Food à la Belge
So… after the previous articles, we’ve convinced you to visit Belgium. You’re there; you visit places, travel, meet people… What else is to do in this small country? Well… you could eat!
Belgian cuisine has for a long time been considered one of the best that Western Europe has to offer. Although not as developed and well known as the French one, as meaty as the German one and as pale as the Dutch one, the Belgian food can be considered a combination of all these. Some have described it as being “French food in German portions”.
The most known product of Belgium is frites (that’s “Fries” in French/Dutch). The label “French fries” has its origins in First World War Europe. At that time, American soldiers used to eat small potato pieces from their Belgian counterparts, but because the Belgians spoke French, they mistakenly dubbed them “French fries”. In fact, they are entirely Belgian and entirely… good.
The “secret” is that Belgian fries, as opposed to those made in other places around the world, are double-dipped in baths of hot oil, making them more consistent, but also fatter. The sauces also contribute to the “legend”: Andalouse, Cocktail, Bicky – all are a typical part of the Belgian fries meal. Good fried potatoes can be found all over Belgium, but one particularly famous place is in Brussels’ Place Jourdan – Maison Antoine. If you want to learn more about the origin and history of Belgian fries, visit Bruges’ Frites Museum; it’s an interesting experience and you also get a free sample with your entrance ticket.
courtesy of restaurant-guide.cz
Secondly, the country is full of seafood restaurants (obviously! it’s close to the North Sea). The ingredient that is common for most dishes are the oysters. Served with butter, in a soup or with tomato sauce, they are omnipresent in Belgian cuisine. In addition, snails have an important place as regards street food, with a large number of shops that sell freshly stewed snails directly from the pot.
Other dishes are “imported” from other cultures. The quiche is largely popular there, as it is in France. The most explicit description for this dish would be: potato and meat pie. Some have it with cream on the top; some do not. Pork spare ribs have become a big thing in Belgium in recent years, with restaurant chains such as Amadeus offering them à volonte for a fixed number of euros.
courtesy of thec10.com
For desert, there is the waffle (or the gauffre, as it is locally called). This is basically liquid dough placed on a special grill (that also gives it that specific shape), after which the fried result is dipped in sugar, Nutella, whipped cream or other sweet things that you can think of. Waffles come in two types, Brussels’s and Liege’s waffle. The taste is the same; the only thing that differs is the shape – the form is squared and the latter is round.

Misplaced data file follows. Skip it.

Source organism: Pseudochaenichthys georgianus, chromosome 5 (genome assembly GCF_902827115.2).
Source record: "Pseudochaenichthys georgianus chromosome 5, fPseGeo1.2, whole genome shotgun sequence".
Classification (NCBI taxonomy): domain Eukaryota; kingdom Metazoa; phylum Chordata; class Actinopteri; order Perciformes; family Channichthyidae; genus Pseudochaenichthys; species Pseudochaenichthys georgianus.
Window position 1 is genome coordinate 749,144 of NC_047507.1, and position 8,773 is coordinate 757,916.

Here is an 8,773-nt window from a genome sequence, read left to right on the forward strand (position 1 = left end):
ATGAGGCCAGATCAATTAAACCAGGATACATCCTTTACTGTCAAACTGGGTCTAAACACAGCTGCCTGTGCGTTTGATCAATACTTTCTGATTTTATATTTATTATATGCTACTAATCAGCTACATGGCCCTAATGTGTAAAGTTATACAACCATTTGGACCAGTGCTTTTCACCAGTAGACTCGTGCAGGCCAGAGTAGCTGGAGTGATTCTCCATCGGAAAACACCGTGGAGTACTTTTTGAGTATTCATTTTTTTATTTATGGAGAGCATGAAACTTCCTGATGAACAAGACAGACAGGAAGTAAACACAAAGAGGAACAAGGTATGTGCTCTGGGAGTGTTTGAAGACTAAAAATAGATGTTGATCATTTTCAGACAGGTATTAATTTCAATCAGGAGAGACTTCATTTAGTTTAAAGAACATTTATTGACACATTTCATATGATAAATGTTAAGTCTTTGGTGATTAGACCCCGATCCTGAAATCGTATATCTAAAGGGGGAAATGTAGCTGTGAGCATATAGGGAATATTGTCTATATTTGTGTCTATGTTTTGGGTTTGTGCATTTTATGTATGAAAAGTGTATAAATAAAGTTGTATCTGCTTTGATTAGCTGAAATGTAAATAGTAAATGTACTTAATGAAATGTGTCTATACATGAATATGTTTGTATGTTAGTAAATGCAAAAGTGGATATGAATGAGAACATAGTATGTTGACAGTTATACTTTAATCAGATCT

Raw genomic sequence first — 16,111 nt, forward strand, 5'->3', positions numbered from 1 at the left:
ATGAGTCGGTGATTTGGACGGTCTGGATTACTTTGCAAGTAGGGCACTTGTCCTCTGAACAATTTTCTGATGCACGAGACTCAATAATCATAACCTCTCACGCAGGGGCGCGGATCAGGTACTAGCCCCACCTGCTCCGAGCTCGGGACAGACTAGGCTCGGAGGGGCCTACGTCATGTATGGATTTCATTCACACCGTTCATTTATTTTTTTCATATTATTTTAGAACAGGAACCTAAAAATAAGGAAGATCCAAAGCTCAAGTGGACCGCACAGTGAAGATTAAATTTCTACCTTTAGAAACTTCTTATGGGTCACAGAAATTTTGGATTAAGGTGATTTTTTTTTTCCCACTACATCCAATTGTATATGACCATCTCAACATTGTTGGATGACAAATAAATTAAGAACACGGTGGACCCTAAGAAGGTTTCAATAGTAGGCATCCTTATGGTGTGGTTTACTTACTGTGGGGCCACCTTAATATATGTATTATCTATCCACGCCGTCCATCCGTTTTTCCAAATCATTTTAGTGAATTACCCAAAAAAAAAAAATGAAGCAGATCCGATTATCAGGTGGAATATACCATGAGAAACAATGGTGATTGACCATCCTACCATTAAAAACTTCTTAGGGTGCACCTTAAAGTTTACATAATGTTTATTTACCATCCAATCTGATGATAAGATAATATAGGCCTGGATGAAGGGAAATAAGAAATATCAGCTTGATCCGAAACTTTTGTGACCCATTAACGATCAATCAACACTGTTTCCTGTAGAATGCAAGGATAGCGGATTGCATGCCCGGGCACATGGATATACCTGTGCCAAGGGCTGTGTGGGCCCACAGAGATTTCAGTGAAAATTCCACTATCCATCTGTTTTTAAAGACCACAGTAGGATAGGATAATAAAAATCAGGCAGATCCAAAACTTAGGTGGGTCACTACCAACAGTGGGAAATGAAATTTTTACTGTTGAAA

Oddly enough, restaurant recommendations are not necessary for Belgium. As the biggest part of local cuisine is street food, “traditional” restaurants can be found around the corner. Areas with chique restaurants are the Saint Gerry Square, in Brussels, the center of Gent and the boardwalk lining the coast, in Oostende. It’s not just local food that you’ll find there, but also international cuisine. Enough talk! More eating! Bon appetit!
Brussels – sights, food, hotels and many more…
As mentioned in our previous article on Belgium, Brussels is the capital and largest city of this small Western European country. With almost 1.2 million people living there, it goes by as a medium-size European city, but the presence of the European institutions makes it much more than that…
Brussels has a history of more than 1000 years, being founded in the early Middle Ages by a Frank ruler. The city has been, over time, under the sovereignty of the French, the Spanish (yes, the Spanish!) and the Dutch. It has gone from being a Dutch-speaking small town to today’s Francophone metropolis.
Brussels proper is no more than 120 thousand big, but the region, formed by a total of 18 so-called communes (that is “municipality” in French) makes it a bustling European city. It has changed a lot since WWII, with the building of the European institutions and major infrastructure projects (the city is literally crossed by a network of underground tunnels) shaping the urban landscape.
courtesy of viola.bz
The old part of town, the centre-ville, around the Grand Place (“Large Market”, in English) is the main tourist attraction that Brussels has to offer. The area is riddled with chocolate shops, fries restaurants, souvenirs and beautiful architecture, making it the ideal place for a walk in the afternoon.
courtesy of vacation-rentals.com
To the east, one can visit the Arc du Cinquantanaire, a magnificent example of late 19th century architecture. It was built to mark the 50th anniversary of the Belgian state, in 1880. The Arc also houses the Military and Car Museums of Belgium (both worth a visit, but with a rather expensive entrance fee). Additionally, the European institutions are just around the corner. The European